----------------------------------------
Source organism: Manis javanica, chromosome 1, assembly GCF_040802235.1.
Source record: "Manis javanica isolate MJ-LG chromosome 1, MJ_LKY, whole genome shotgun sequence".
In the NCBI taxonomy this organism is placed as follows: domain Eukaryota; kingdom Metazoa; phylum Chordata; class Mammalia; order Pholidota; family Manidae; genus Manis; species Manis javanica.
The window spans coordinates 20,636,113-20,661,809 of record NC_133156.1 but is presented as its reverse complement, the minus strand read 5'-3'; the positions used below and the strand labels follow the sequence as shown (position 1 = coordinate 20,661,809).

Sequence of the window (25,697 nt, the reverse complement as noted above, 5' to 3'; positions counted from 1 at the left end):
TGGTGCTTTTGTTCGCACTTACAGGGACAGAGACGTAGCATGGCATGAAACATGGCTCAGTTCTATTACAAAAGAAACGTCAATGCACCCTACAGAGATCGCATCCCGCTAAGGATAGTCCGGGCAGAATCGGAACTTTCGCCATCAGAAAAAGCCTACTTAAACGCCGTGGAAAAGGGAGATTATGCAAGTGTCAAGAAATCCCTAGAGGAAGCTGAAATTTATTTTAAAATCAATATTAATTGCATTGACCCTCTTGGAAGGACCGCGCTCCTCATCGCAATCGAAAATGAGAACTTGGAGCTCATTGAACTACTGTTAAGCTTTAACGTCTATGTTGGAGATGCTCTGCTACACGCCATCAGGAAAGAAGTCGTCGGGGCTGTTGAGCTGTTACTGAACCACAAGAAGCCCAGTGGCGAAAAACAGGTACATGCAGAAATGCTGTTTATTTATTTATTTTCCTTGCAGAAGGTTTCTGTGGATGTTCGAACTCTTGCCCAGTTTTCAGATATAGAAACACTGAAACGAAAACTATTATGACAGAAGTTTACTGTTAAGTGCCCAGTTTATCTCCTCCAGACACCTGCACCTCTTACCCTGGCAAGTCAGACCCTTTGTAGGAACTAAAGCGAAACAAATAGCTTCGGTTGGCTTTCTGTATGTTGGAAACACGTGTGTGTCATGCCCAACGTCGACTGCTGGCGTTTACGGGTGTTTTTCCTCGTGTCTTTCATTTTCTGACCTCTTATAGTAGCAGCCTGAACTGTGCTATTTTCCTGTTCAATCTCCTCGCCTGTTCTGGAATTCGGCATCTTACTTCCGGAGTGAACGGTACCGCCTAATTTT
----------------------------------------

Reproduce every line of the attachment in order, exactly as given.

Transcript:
Source organism: Manis javanica, chromosome 1, assembly GCF_040802235.1.
Source record: "Manis javanica isolate MJ-LG chromosome 1, MJ_LKY, whole genome shotgun sequence".
In the NCBI taxonomy this organism is placed as follows: domain Eukaryota; kingdom Metazoa; phylum Chordata; class Mammalia; order Pholidota; family Manidae; genus Manis; species Manis javanica.
The window spans coordinates 20,636,113-20,661,809 of record NC_133156.1 but is presented as its reverse complement, the minus strand read 5'-3'; the positions used below and the strand labels follow the sequence as shown (position 1 = coordinate 20,661,809).

Sequence of the window (25,697 nt, the reverse complement as noted above, 5' to 3'; positions counted from 1 at the left end):
TGGTGCTTTTGTTCGCACTTACAGGGACAGAGACGTAGCATGGCATGAAACATGGCTCAGTTCTATTACAAAAGAAACGTCAATGCACCCTACAGAGATCGCATCCCGCTAAGGATAGTCCGGGCAGAATCGGAACTTTCGCCATCAGAAAAAGCCTACTTAAACGCCGTGGAAAAGGGAGATTATGCAAGTGTCAAGAAATCCCTAGAGGAAGCTGAAATTTATTTTAAAATCAATATTAATTGCATTGACCCTCTTGGAAGGACCGCGCTCCTCATCGCAATCGAAAATGAGAACTTGGAGCTCATTGAACTACTGTTAAGCTTTAACGTCTATGTTGGAGATGCTCTGCTACACGCCATCAGGAAAGAAGTCGTCGGGGCTGTTGAGCTGTTACTGAACCACAAGAAGCCCAGTGGCGAAAAACAGGTACATGCAGAAATGCTGTTTATTTATTTATTTTCCTTGCAGAAGGTTTCTGTGGATGTTCGAACTCTTGCCCAGTTTTCAGATATAGAAACACTGAAACGAAAACTATTATGACAGAAGTTTACTGTTAAGTGCCCAGTTTATCTCCTCCAGACACCTGCACCTCTTACCCTGGCAAGTCAGACCCTTTGTAGGAACTAAAGCGAAACAAATAGCTTCGGTTGGCTTTCTGTATGTTGGAAACACGTGTGTGTCATGCCCAACGTCGACTGCTGGCGTTTACGGGTGTTTTTCCTCGTGTCTTTCATTTTCTGACCTCTTATAGTAGCAGCCTGAACTGTGCTATTTTCCTGTTCAATCTCCTCGCCTGTTCTGGAATTCGGCATCTTACTTCCGGAGTGAACGGTACCGCCTAATTTT